If Microsoft detects that a file is dangerous, it will be blocked not only on your PC but also on other Microsoft Defender users’ systems. Think of it as doing your bit for the security community.

4. Block Unrecognized And Unwanted Apps

The May 2020 Update added protection against potentially unwanted programs (PUPs) to Windows Security (in the past, blocking this junk required using a PowerShell command) to complement its existing SmartScreen feature.

To ensure these tools are offering maximum protection, select App & browser control in Windows Security. Click Turn on under Reputation-based protection if prompted, then click Reputation-based protection settings.

The Check apps and files option uses Microsoft Defender SmartScreen to stop unrecognized and untrustworthy programs running on your PC. Although it sometimes blocks legitimate software (which you can choose to run anyway), this should be enabled. However, unless you use Edge, the second SmartScreen option can be switched off.

Under Potentially unwanted app blocking, ensure that Block apps and Block downloads are both selected to prevent bundled junk from being installed alongside other software.

5. Configure Defender’s Firewall Settings

Windows Defender Firewall automatically blocks incoming and outgoing security threats, so long as it’s properly configured. Click Firewall & network protection in Windows Security and ensure that the DomainPrivate, and Public options are all switched on.

The firewall uses “rules” against which all internet traffic is checked. To define your own rules, click Advanced settings and select either Inbound Rules to control data coming into your PC or Outbound Rules to manage data heading out to the network and internet.

You can block specific ports to protect against risky types of web traffic, for example, port 21, which manages file transfers (FTP):

  • Select Inbound Rules and, in the right-hand sidebar, click New Rule.
  • In the New Inbound Rule Wizard, select Port and click Next.
  • Enter 21 in the Specific local ports box and click Next.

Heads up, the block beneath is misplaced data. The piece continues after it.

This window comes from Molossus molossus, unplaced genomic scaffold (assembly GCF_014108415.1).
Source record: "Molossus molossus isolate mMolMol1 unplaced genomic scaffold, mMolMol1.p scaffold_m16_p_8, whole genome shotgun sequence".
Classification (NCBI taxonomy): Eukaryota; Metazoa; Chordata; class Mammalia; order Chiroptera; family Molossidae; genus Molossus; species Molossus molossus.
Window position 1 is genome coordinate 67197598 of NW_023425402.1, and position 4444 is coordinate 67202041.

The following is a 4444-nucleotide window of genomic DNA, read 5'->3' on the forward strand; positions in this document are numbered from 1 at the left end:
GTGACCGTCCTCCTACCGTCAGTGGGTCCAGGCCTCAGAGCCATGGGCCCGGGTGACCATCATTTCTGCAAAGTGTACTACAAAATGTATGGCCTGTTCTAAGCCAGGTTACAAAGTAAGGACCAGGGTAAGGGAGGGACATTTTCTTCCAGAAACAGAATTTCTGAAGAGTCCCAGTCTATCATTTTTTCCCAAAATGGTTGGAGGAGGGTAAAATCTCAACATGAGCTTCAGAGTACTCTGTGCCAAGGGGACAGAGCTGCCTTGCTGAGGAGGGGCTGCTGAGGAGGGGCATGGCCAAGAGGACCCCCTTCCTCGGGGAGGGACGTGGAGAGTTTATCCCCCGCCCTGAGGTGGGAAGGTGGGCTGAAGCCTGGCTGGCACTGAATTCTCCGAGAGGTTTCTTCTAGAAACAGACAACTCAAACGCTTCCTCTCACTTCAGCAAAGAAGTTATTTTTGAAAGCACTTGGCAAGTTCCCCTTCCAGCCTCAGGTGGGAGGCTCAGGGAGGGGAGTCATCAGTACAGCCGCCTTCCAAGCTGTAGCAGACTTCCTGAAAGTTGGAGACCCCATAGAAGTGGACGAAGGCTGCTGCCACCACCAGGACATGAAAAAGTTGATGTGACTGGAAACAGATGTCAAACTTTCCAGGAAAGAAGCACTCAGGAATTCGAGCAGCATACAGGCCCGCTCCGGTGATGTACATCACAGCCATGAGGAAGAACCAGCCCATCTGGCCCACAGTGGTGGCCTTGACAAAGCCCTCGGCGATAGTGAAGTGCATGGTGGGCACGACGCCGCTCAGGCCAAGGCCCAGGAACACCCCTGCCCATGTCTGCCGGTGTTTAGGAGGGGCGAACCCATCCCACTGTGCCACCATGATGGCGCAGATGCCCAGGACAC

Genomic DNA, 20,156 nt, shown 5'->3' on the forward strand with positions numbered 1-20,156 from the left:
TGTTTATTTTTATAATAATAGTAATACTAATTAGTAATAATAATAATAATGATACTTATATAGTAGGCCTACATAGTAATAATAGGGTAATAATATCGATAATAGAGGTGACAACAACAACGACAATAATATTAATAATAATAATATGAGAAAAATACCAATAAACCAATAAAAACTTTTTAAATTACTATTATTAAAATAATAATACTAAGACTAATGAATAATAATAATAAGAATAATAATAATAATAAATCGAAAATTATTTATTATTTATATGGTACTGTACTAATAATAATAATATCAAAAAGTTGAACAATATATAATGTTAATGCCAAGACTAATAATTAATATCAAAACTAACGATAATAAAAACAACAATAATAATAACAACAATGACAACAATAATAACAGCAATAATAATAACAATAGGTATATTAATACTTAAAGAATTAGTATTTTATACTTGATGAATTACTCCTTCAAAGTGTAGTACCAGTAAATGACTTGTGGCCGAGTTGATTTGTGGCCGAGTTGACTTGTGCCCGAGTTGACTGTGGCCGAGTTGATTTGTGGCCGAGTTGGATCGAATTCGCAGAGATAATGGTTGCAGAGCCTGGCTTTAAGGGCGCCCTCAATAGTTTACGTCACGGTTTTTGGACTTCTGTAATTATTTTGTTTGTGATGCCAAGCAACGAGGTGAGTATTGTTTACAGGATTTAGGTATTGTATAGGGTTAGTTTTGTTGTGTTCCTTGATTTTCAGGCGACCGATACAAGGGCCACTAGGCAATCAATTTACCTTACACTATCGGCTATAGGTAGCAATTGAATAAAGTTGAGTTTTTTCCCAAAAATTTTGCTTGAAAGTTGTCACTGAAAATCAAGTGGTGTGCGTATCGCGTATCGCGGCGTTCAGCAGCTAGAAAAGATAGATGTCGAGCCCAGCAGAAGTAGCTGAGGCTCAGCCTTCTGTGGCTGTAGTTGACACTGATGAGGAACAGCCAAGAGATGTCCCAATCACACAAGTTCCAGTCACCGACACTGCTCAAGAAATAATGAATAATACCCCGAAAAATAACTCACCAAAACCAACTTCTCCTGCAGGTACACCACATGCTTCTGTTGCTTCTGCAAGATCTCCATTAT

• On the following screen, select Block the connection, and click Next twice.
  • Give the rule a name such as Block incoming file transfers, and click Finish to apply it.

If you experience any problems with a rule you’ve created, select it, and choose either Disable Rule or Delete.

6. Access Defender’s Advanced Settings With ConfigureDefender

Microsoft Defender has many advanced settings that you can’t access via Windows Security but need to unlock via complicated PowerShell commands. This is where ConfigureDefender comes in useful.

This free tool provides a graphical user interface for all Defender’s settings, which gives you complete control over your system security. You can easily enable and disable any options you want, from basic settings such as scanning all downloads and attachments to advanced tweaks such as blocking potentially dangerous Office macros and programs on USB sticks.

ConfigureDefender is very easy to use, with one-click options that apply DefaultHigh, or Max protection to Microsoft Defender. You’ll need to restart your PC for its changes to take effect.

Strengthen Microsoft Defender’s Defenses

Although you can leave Microsoft Defender to do its job without changing any settings, there are clear benefits to enabling options that are switched off by default. Not only will this increase your protection against the latest threats, but it means you can customize your security to suit your needs.

Of course, you don’t have to stick with Window 10’s built-in software if you’d prefer to trust a different company to defend your PC. There are plenty of other reliable and free security suites for Windows that are worth considering.